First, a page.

The creek won and after 10m of scrub it opened out and was very easy walking.  Again, we found pools of water from time to time, but all manky looking.

We were rewarded by our first grassy meadow (not the one on Six Maps though), we decided that after rain (when you would have water in the creek), this would be a 10 point campsite, lots of firewood, grassy flat areas to camp and wood nearby, and it was close to the fire trail (easy walk in with a heavy pack, loaded with wine and steaks to cook on the fire).  Heather way-pointed it as the “old farts campsite”, ie. we could go to it when we were much older and grayer.

Another k upstream was the grassy meadow, it was a very Sound of Music moment looking out across the field (we briefly sang the opening words – all that we knew – “the hills are alive with the sound of music, la la la laaaa”).

Lots of ant hills in the whole of Yengo, not worth noting but this one surrounded by the moss was cool.

Unfortunately the grassy meadow was full of Farmers Friends, noxious weeds with seeds at the end of summer that stick to you, Jeff de-seeding himself at the morning tea spot.

We walked further on, and again were covered in the seeds.  We took care to de-seed ourselves before we got back in the un-infested part of the creek (upstream).

Also found this noxious weed, Prickly Pear, in fruit.

I’d heard that you could eat the fruit, looks poisonous when you open it up though.

Heather was the only one game enough to taste it, but then found she had spikes from the fruit in all her fingers!

Walking further upstream, we came to an eroded rock, almost a cave.

With a hole in it that Norm was able to put his hand right through.

As far as creeks go, this was a really good one to walk up, not scrubby like most very easy walking.

But eventually we started coming to rock falls, and decided that now was as good a time as any to take a spur up to the ridge.

Initially it was quite steep, but not that scrubby.

By 11.30 we were on top and the vegetation was fantastic, nice and open, easy walking.

Lovely new leaves on a eucalypt.

On the ridge, once again you had to concentrate on the navigation, there were a few spots where you had to make sure you took the right route off a knoll.  Everything went well until after lunch, when we were getting close to intersecting with the fire trail.  We lost concentration and inadvertently walked 200m over to what we knew was the wrong spot as soon as we got there, retraced our steps, and discovered that where we went off-route was only 50m from the fire trail – you get that, particularly at the end of the day when everyone is tired!

Once on the fire trail, it was all smooth sailing, the fire trails at Yengo are great, whilst they have locked gates across them, they’re in extremely good condition.

Jeff and Paul walked on ahead of the rest of us (they are way fast), and went to retrieve the cars from the start of Tumbledown Ridge.  I could have walked the extra 2k, but it was nice not to have to do the steep down and up on that section of road – thanks Jeff!

So, would I go back there?  Well, (1) the upside is it’s only 2 hours from the Central Coast and you don’t have to drive through Sydney traffic, so it has that going for it.  (2) You can obtain the key to the locked gate at Nowlands Ridge from NPWS, so with the key, it’s very attractive as an (almost) car camp, ie, you could drive almost all the way to a wilderness campsite and then walk in with a heavy pack (wine, cheeses, steaks and salad), and have a lovely campfire. OR, (3) if you just want a track walk, the fire trails are great, easy access to any part of this walk on fire trail, with just a short off-track section to get to the nice campsites.  So, I guess the answer is yes, I’d go back, but probably not through the scratchy parts of the ridge again, and probably after a major rain event, so there was guaranteed water.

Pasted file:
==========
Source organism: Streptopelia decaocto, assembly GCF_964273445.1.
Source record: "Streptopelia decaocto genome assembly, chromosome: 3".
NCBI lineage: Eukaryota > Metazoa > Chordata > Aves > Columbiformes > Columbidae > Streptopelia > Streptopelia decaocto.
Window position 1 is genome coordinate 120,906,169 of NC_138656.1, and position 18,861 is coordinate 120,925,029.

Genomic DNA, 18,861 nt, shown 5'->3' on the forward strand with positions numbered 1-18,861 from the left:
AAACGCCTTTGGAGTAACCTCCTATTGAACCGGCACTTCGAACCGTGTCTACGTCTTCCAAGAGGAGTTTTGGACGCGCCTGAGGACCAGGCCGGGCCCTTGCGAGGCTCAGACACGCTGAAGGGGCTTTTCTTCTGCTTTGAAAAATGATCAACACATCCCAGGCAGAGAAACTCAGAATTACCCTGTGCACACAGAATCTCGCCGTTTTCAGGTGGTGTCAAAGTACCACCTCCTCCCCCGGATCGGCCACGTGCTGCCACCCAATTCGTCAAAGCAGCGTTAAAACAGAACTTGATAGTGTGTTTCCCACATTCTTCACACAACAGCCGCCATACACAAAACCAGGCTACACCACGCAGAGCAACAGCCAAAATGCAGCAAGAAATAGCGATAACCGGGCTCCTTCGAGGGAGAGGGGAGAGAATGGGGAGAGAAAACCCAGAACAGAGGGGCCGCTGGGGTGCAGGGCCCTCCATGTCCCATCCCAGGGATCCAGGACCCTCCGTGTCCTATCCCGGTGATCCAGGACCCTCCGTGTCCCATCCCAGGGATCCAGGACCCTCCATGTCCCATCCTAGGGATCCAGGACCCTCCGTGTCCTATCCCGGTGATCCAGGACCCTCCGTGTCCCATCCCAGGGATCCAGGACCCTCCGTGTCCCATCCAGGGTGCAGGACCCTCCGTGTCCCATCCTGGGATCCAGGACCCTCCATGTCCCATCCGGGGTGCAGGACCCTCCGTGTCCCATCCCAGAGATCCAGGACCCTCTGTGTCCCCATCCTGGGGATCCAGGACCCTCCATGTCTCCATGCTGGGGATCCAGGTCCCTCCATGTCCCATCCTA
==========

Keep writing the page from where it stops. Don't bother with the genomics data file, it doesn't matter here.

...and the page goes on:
Thank you so much Jeff for navigating, and for joining us on the walk Heather.  A BIG thanks to Norm and Paul for coming on the walk, it was their first walk with us, very brave of them to head off into the wilderness with people they didn’t know, with unknown experience, we really enjoyed your company around the campfire on Saturday, lovely to meet you both.

So, where to next?

Banner:  Our grassy meadow – that I’ve been searching for for years!
Thumbnail:  Prickly Pear fruit
Snake Count:  0

 

 

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5 Responses to Unfinished Business – Tumbledown Ridge

  1. Jenny hughes says:

    Another beautiful walk! Glad to hear you call them Farmer’s Friends too. Most people have no idea what I am talking about when I use that name!

    • marilyn says:

      Not very friendly either, had an inspiration this morning that maybe NPWS will give me unlimited access if I offer to eradicate them, but then decided it was too big a job for just one person!

  2. Morrie Donovan says:

    What a great walk report. Unfortunately I’m in the old fart category but still mucking around in the bush looking for the type of campsites you mention, it looked special!

  3. Morrie Donovan says:

    What a great walk report! Unfortunately I’m in the old fart category but still mucking around in the bush looking for special campsites like the one you found.

    • marilyn says:

      Ah Morrie, we’re all in that category these days! Yes, great to find campsites that can be easily accessed for the future.